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English Wikipedia has an article on:
A civic gonfalon.

Alternative forms[edit]


From Middle English gonfalon, gonfanon, from Old French gonfanon, from Frankish *gundfano, from Proto-Germanic *gunþifanô.


  • IPA(key): /ˈɡɑːn.fə.ˌlɑːn/


gonfalon (plural gonfalons)

  1. A standard or ensign, consisting of a pole with a crosspiece from which a banner is suspended, especially as used in church processions, but also for civic and military display.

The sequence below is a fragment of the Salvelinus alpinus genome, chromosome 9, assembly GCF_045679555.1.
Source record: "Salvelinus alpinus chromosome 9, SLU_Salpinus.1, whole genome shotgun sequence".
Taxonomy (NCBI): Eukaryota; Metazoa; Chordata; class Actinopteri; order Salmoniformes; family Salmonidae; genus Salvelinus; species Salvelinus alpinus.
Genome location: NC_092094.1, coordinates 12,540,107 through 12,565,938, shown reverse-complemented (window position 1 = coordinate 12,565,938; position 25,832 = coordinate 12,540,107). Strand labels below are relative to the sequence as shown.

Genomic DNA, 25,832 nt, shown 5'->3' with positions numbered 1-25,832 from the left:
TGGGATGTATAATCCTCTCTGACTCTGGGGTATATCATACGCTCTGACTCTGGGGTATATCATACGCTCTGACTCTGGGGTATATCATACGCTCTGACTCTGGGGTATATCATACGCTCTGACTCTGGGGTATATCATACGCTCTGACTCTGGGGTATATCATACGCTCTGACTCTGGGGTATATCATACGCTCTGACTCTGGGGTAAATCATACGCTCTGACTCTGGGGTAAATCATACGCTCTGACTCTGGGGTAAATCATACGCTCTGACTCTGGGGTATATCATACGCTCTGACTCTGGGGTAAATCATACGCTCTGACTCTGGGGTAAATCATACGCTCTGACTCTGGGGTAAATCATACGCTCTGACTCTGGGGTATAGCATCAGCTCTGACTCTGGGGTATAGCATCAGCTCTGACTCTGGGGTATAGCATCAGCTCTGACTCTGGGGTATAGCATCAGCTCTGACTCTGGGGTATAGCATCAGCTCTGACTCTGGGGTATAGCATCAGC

• 1667, John Milton, Paradise Lost, book 5, lines 588–590:
      Ten thousand thousand Ensignes high advanc'd,
      Standards, and Gonfalons twixt Van and Reare
      Streame in the Aire, and for distinction serve
    • 1910, July 12, Franklin Pierce Adams, poem “That Double Play Again” aka “Baseball's Sad Lexicon”, New York Evening Mail, page 6:
      Ruthlessly pricking our gonfalon bubble,
      Making a Giant hit into a double—
      Words that are heavy with nothing but trouble:
      “Tinker to Evers to Chance.”
    • 1922, Clark Ashton Smith, Quest:
      With vermilion leaf or bronze—
      Tatters of gorgeous gonfalons